Oryx and Crake certainly seems to have an overriding theme of loss. We see the loss of Jimmy's mother and pet rakunk when Jimmy was young, we feel Jimmy mourn the loss of the intricacies of the English language, we witness the loss of love and friendship, and ultimately the loss of humanity as a whole. Even with the overall darkness of the tale, Atwood still manages to infuse quite a bit of humor (and even some hope) into the story. Although the subject matter is dark, she often tells it with a lightness and touch of humor that makes it fun and interesting to read (until she wants to pack a real punch, that is).
Atwood really does do an amazing job of stretching today's truth just a little bit and running forward from there to the world as presented in Oryx and Crake. As outlandish as some aspects of Atwood's world might sound, it isn't terribly far-fetched these days (for example, the current Discover magazine states that over 70% of the US's current soybean and cotton crops are from genetically-altered strains). Her future is possible, maybe even plausible...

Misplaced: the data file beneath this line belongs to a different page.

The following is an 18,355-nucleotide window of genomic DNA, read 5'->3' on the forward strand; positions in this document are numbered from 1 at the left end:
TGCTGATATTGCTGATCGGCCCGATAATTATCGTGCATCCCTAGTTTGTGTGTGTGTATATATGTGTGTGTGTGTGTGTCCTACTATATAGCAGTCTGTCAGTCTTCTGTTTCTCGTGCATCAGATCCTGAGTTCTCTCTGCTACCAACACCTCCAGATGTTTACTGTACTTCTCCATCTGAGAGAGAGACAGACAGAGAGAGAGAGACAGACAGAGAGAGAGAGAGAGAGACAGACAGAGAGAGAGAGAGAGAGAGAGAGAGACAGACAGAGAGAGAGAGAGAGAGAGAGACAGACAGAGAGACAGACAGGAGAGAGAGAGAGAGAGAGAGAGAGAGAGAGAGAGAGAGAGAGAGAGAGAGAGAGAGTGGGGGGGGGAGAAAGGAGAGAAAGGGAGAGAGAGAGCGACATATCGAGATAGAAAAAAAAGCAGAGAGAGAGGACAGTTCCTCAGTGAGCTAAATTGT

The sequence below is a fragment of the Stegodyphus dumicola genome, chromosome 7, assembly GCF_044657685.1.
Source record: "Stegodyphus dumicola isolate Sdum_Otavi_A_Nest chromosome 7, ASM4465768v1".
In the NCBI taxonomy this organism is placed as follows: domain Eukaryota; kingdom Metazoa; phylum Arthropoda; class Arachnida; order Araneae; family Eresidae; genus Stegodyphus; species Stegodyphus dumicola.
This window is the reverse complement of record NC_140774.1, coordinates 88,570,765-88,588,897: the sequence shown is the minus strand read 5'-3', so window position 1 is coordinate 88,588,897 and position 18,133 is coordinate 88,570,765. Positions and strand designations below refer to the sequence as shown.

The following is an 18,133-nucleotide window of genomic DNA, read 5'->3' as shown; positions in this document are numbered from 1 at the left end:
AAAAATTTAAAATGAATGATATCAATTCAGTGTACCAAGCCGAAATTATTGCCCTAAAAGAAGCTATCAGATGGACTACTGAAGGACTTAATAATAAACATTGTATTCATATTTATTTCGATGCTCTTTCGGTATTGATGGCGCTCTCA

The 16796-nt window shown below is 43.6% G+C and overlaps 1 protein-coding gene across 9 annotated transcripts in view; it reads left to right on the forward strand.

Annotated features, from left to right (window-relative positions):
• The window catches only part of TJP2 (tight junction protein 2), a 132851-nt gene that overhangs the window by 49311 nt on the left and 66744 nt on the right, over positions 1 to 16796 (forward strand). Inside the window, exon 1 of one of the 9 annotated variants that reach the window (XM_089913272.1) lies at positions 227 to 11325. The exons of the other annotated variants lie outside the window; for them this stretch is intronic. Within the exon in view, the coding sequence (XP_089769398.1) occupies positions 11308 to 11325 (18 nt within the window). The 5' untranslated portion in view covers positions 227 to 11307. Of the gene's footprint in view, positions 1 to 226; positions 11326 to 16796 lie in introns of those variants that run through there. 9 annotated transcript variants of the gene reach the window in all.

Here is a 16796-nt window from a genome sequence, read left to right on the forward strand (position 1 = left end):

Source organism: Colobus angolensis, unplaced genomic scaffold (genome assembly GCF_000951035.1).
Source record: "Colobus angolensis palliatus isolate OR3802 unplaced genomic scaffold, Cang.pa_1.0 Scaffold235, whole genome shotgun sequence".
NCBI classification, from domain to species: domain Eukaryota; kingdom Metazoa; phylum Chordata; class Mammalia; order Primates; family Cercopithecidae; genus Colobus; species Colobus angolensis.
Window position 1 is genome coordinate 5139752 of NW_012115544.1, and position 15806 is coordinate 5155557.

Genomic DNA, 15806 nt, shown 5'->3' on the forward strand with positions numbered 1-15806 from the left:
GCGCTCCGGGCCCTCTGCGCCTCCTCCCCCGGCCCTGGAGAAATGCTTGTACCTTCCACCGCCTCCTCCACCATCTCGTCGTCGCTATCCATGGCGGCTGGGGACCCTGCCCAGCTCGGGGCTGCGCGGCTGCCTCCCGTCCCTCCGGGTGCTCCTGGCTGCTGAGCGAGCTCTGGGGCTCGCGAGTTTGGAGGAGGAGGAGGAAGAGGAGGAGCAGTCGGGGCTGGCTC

Because much of the story has already taken place in Jimmy's past, you already know that the story-teller is going to make it through the situations okay, thus there isn't a lot of tension or suspense. Instead of staying engrossed in the book because you are concerned for the characters' well-being, you continue to read to find out more about this strange new world, both before and after the apocalyptic event. As a whole the book was not terribly suspenseful.
I read this book because I heard that it was similar in many ways to "The Handmaid's Tale", which is one of my all-time favorite books. They are indeed similar in that both books take place in a dark, strange future, and both are chock-full of disturbing ideas. That being said, the books are very different from each other. Ultimately, I didn't like Oryx and Crake as much as "The Handmaid's Tale" -- it didn't move me or affect me the way her earlier book did. It was interesting and thought-provoking, but certainly not life-altering.
I am glad that I read Oryx and Crake. If you are a hard-core science fiction person I cannot completely recommend the book -- although you may still enjoy it. I really cannot call this true science-fiction, although it certainly noses up to that line. It just didn't have that fast-action, wild-ride feel that I normally get from a good sci-fi novel. Although I do not think this is Atwood's finest work, it was still a very interesting and thought-provoking read -- a cautionary tale of science run-amok.